In Of Robots, Empires and Pencils by Sally Morem, she wrote, “The Foundation series and the Robots stories, along with Arthur C. Clarke‘s Childhood’s End, will probably be remembered as the last great and most eloquent arguments put forth for the idea of collectivism in the literature of science fiction.” Morem compares the invisible hand of the market in Leonard Read’s essay I, Pencil to the invisible hand of Hari Seldon in Asimov’s Foundation Trilogy.
I’ve never read Childhood’s End, but I’ve long appreciated Clarke’s ability to put humanity in perspective by playing the science fiction what if? game (“Perhaps the crispest definition is that science fiction is a literature of ‘what if?’” – Christopher Evans). If Childhood’s End is an argument for collectivism, then how does that argument go?
In Childhood’s End, aliens arrive on Earth and they transform human children into a form that can merge into “a cosmic mind amalgamated from ancient galactic civilizations, freed from the limitations of ordinary matter“. Morem has suggested that this is “the ultimate dream of socialism. The adults are wholly demoralized. They no longer have children. Most kill themselves. The rest die of old age as the children dance.” Asimov wrote a famous story (The Last Question) in which all humans ended up as part of a group mind. I thought socialism was a theoretical economic system where an attempt would be made to share resources among all individuals. Little did I know that sharing ultimately leads to mass suicide and transcendence to a group mind.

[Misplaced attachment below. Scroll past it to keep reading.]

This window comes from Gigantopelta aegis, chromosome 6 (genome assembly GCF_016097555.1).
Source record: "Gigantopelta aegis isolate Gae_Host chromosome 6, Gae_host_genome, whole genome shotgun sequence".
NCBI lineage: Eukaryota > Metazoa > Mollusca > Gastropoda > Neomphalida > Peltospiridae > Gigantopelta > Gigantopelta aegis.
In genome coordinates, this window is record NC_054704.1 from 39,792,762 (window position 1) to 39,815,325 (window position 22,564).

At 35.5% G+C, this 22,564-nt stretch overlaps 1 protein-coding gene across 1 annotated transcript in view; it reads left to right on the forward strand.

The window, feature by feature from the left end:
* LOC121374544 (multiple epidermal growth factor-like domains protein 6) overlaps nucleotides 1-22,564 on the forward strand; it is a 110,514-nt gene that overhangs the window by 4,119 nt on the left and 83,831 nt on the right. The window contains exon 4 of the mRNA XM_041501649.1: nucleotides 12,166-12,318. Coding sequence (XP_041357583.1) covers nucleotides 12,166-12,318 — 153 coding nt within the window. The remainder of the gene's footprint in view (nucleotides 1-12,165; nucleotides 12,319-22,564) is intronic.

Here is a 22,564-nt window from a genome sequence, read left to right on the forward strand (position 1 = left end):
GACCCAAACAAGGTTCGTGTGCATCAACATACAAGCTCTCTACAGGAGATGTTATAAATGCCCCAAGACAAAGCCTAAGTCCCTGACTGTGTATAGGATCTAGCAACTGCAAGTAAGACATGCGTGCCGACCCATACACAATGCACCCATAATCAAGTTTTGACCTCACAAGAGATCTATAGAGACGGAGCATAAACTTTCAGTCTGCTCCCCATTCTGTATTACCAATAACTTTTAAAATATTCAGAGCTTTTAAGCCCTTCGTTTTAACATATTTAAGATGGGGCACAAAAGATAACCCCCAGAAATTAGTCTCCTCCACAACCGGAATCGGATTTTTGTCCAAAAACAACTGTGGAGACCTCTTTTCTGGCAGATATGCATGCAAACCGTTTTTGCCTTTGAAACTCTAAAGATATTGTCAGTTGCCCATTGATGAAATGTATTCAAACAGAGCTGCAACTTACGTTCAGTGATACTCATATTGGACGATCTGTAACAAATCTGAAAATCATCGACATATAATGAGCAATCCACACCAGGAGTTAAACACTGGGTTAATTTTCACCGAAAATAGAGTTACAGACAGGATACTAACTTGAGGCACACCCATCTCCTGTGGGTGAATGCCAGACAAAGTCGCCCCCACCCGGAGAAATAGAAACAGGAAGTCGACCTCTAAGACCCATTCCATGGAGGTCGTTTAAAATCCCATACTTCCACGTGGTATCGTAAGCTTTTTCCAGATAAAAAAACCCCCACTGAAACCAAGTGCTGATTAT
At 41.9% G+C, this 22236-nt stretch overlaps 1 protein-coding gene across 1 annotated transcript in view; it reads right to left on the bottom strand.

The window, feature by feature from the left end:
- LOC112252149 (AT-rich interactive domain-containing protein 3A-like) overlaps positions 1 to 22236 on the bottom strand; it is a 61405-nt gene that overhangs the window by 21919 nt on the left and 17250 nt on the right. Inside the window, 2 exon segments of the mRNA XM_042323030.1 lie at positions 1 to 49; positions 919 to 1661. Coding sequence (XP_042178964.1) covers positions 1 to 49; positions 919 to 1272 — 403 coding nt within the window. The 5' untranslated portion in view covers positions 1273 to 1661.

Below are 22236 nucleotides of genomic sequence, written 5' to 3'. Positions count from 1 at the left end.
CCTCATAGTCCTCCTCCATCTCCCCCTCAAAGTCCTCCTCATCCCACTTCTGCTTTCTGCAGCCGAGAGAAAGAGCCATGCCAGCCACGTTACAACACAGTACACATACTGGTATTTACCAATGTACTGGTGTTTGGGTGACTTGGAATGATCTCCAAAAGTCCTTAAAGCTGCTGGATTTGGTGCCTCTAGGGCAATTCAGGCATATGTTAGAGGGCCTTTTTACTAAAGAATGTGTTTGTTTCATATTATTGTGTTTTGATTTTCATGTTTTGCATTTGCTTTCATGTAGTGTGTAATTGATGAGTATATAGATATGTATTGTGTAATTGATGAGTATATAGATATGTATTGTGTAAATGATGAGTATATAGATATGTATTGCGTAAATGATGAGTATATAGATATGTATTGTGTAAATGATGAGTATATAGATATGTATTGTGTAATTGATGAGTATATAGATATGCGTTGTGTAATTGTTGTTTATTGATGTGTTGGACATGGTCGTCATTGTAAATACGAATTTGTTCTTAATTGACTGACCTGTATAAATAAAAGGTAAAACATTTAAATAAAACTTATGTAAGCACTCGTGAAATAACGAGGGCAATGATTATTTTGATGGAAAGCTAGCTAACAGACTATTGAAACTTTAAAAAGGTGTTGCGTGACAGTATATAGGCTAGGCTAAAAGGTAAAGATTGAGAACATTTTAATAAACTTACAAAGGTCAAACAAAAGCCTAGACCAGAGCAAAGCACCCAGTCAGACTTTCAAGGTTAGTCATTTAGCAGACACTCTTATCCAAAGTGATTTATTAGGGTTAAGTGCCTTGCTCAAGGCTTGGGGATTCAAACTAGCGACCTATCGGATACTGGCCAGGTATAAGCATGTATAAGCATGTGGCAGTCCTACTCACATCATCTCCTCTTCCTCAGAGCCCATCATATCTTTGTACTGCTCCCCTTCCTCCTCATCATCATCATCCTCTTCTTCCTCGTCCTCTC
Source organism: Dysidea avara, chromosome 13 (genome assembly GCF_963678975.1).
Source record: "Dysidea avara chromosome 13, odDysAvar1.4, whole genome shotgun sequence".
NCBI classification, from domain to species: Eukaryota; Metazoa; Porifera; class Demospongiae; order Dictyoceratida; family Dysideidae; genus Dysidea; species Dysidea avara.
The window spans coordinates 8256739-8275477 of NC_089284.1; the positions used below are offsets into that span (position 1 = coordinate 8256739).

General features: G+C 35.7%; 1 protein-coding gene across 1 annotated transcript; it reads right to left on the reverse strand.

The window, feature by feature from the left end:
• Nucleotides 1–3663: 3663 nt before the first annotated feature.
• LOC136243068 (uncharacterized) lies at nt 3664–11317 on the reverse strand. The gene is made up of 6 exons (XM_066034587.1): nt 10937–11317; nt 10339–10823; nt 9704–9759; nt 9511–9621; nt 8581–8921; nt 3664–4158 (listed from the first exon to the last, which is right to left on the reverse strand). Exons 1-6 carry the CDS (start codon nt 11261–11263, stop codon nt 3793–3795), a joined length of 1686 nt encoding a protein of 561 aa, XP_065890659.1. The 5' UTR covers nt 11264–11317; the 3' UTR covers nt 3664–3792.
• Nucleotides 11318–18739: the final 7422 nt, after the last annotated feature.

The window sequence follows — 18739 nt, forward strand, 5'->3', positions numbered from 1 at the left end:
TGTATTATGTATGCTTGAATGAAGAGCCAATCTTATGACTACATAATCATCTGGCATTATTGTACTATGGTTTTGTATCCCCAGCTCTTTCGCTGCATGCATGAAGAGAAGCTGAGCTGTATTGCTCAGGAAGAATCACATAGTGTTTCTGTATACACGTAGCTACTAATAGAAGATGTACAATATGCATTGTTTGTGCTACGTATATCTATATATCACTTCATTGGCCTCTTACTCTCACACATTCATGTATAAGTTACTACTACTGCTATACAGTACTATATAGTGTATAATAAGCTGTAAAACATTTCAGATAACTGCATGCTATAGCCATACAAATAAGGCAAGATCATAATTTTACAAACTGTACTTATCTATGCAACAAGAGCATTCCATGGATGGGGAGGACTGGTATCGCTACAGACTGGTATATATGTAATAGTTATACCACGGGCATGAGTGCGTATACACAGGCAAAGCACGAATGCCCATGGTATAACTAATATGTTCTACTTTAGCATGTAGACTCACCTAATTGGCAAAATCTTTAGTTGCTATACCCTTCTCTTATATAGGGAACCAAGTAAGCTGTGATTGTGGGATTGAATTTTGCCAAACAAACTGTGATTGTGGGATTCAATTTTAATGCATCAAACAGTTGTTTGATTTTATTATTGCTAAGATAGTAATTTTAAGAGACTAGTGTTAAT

Morem began her essay with the rather Homo sapiens-centric boast: “Human society is the most astonishing and perplexing of all the universe’s life-forming, self-organizing processes…“. A major part of Clarke’s “what if?” explorations concerned his imagining of “self-organizing processes” that were far beyond “human society”. Is there such a thing as “human society”? Asimov was interested in exploring the many forms that a human society might take in response to scientific advances and technological change. Such thinking “outside of the box” is often unsettling for conservatives who want to defend the “good old ways” that they are comfortable with.